“Let us note,” observes Kitaoka, “that ASEAN’s charter states that a purpose of the association is ‘to strengthen democracy, enhance good governance and the rule of law, and to promote and protect human rights and fundamental freedoms.’ I hope that Japan will impart further momentum to its ASEAN engagement by promoting interchange in human resources. Hosting foreign students in Japan is a tremendously effective way to nurture understanding of our nation. We also need to encourage more Japanese students to study in Southeast Asian nations.”

Understanding ASEAN as a Duality

Kishida Fumio

Kishida Fumio
Prime Minister of Japan

Japan’s present prime minister, Kishida Fumio, reported that the September 2023 ASEAN-Japan summit in Jakarta had reinforced the counterparties’ relationship further. “We upgraded the relationship between Japan and ASEAN, which spans 50 years, to a comprehensive, strategic partnership. . . . Japan clearly stated its support for the mainstreaming of the ASEAN Outlook on the Indo-Pacific, which ASEAN is promoting.”

“ASEAN,” emphasizes Oba, “has attained a multifaceted sophistication in its evolving approach to addressing the members’ common goals. The members laid a durable foundation in the 1960s with the mutual acknowledgement of national borders and the pledge not to intervene in each other’s domestic affairs. That addressed what, in a time of profound regional unrest, was an existential challenge for Southeast Asian nations.

“The ASEAN members have since accompanied their commitment to noninterference with increased emphasis on other principles, such as democracy and human rights. They enshrined a commitment to those principles in the ASEAN Charter, adopted in 2007, and they reaffirmed their commitment to human rights with the 2012 adoption of the ASEAN Human Rights Declaration. The expressed commitment to human rights might sound inconsistent with the principle of noninterference. But the verbal commitment, even in the absence of an enforcement mechanism, has been instrumental in fortifying ASEAN.”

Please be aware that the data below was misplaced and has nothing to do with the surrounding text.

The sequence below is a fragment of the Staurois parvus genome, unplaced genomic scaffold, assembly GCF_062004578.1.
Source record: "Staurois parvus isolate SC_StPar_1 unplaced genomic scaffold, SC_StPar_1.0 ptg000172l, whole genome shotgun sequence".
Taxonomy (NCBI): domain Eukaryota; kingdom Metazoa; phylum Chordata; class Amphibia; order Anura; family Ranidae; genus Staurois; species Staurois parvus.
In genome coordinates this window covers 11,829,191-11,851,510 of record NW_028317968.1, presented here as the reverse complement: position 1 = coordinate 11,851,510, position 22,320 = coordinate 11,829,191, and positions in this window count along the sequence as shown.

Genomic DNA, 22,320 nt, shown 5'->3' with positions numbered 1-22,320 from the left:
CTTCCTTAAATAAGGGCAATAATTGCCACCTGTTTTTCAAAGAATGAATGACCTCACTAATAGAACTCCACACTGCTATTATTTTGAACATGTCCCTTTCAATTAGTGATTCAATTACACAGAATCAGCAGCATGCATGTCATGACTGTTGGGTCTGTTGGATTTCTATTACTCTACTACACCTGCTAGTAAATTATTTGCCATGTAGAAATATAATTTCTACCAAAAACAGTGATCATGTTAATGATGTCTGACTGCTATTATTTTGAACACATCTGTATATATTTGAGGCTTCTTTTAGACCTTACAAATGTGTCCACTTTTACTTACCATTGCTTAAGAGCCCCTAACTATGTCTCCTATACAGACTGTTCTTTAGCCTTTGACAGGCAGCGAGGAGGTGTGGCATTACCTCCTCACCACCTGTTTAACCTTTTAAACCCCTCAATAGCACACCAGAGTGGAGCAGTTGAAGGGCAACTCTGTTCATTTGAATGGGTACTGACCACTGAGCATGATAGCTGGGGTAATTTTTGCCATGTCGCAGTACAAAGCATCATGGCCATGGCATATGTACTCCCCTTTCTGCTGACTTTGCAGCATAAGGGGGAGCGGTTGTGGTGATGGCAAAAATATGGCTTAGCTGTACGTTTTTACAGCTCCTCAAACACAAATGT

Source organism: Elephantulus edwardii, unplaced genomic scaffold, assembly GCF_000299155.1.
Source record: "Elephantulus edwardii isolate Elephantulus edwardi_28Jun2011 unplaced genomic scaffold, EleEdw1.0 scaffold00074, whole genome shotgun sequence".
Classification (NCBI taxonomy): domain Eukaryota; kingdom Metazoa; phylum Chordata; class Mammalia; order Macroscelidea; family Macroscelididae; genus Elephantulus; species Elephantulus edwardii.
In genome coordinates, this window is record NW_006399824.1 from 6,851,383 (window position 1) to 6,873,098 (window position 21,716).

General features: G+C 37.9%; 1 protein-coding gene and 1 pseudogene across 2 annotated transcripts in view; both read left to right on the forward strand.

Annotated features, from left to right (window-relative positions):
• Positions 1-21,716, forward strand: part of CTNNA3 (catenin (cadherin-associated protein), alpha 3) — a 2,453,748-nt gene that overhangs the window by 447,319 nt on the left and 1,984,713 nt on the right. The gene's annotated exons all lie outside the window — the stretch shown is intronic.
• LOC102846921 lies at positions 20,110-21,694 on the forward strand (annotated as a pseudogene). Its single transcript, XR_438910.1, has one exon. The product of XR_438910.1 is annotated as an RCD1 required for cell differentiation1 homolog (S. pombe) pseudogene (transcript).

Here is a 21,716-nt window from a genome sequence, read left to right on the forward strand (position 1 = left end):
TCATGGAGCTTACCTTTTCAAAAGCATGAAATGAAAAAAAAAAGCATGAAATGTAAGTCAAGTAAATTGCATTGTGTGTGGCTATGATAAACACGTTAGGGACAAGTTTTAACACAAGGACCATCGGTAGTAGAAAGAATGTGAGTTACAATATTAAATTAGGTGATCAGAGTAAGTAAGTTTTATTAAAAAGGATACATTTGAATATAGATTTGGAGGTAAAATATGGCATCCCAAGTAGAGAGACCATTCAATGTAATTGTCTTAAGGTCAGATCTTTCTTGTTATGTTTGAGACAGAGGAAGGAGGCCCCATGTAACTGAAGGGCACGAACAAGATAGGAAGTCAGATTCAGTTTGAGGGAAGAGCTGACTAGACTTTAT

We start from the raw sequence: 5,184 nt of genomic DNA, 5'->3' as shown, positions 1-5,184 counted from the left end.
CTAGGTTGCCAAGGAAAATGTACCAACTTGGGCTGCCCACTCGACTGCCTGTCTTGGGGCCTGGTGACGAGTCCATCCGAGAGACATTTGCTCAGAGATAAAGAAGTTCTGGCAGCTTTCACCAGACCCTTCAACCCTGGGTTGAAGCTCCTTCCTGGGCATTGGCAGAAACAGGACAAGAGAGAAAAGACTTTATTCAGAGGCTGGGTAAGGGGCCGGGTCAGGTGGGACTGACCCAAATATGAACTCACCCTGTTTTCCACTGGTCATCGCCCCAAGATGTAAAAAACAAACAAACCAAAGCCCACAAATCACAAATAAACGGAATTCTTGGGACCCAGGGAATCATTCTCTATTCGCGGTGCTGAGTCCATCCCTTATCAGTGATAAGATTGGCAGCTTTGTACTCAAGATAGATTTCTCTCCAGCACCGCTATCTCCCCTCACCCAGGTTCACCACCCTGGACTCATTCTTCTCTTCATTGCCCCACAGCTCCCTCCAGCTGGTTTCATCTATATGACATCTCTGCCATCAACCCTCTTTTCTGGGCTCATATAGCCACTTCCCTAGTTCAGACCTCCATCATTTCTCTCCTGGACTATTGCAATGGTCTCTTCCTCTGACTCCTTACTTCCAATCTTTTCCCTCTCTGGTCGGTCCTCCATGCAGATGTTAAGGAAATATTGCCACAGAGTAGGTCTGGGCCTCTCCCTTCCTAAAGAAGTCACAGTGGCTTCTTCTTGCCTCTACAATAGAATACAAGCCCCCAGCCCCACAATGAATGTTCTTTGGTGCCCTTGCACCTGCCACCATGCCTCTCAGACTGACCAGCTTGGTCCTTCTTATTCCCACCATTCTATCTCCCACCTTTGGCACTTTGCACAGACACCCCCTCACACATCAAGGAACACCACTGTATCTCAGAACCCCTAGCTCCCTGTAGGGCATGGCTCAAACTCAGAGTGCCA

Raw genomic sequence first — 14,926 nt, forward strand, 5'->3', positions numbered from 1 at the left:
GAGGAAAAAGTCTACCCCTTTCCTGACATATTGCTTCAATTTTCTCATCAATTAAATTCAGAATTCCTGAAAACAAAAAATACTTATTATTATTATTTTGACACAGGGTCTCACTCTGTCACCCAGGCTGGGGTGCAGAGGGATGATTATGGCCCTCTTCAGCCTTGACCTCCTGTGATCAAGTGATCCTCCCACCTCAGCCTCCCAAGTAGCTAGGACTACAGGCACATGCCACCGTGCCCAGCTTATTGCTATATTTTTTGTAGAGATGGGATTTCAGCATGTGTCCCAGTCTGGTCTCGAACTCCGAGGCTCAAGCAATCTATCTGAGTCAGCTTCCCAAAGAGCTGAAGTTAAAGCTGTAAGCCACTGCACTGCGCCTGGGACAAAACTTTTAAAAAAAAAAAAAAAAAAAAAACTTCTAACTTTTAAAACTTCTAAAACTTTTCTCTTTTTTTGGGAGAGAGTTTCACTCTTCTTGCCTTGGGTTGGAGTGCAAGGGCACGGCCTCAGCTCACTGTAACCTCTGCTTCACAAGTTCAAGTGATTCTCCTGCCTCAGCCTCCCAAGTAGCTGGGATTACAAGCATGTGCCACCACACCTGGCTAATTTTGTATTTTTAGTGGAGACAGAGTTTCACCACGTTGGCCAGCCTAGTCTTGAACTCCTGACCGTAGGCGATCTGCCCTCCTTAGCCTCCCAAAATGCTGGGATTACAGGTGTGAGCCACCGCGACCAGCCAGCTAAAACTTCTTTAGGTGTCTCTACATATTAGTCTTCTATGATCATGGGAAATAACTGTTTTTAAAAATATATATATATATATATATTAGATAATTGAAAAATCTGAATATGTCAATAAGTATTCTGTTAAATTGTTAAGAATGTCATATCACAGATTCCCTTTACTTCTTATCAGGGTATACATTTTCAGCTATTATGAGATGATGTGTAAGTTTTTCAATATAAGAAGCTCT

Highlighting the notion of ASEAN centrality

Oba Mie

Oba Mie
Professor, Kanagawa University

Oba is a voice for rhetorical precision in discussing ASEAN. A professor of international relations at Kanagawa University, she chaired a panel of 12 experts on ASEAN-Japan relations assembled by the Ministry of Foreign Affairs of Japan in 2022. The panel prepared policy recommendations and submitted them to the deputy chief cabinet secretary in 2023, the 50th anniversary of the establishment of formal relations between ASEAN and Japan.

“We need to understand ASEAN,” Oba urges, “as a duality: as a single organization and as 10 sovereign nations. The organization, headquartered in Jakarta, performs important functions in coordinating interaction among the member states and between those states—collectively and individually—and other nations. Meanwhile, the member states each have their own domestic and diplomatic priorities. So we can discuss the organization, ‘ASEAN,’ or we can discuss its constituent parts, ‘the ASEAN member states.’ But we need to be clear as to what we’re talking about.”

ASEAN is a central emphasis, Oba notes, in the Kishida government’s approach to managing Japan’s multilateral relations in the Indo-Pacific. Kishida inherited the Free and Open Indo-Pacific (FOIP) vision from his predecessor, the late Abe Shinzo, and he has taken pains to mesh that vision with the aforementioned ASEAN Outlook on the Indo-Pacific (AOIP).

“Southeast Asian countries,” declared Kishida in a January 2023 speech in the United States, “are the closest and most crucial partners for Japan [in the Global South]. A Free and Open Indo-Pacific, FOIP, and the ASEAN Outlook on the Indo-Pacific, AOIP, resonate with each other. And I will be soon upgrading the FOIP vision.”

At the heart of the AOIP is the notion of ASEAN centrality. The AOIP, explains the ASEAN secretariat, “envisages ASEAN centrality as the underlying principle for promoting cooperation in the Indo-Pacific region.” ASEAN has predicated the AOIP, meanwhile, on openness to engaging with any and all neighbors in the Asia-Pacific.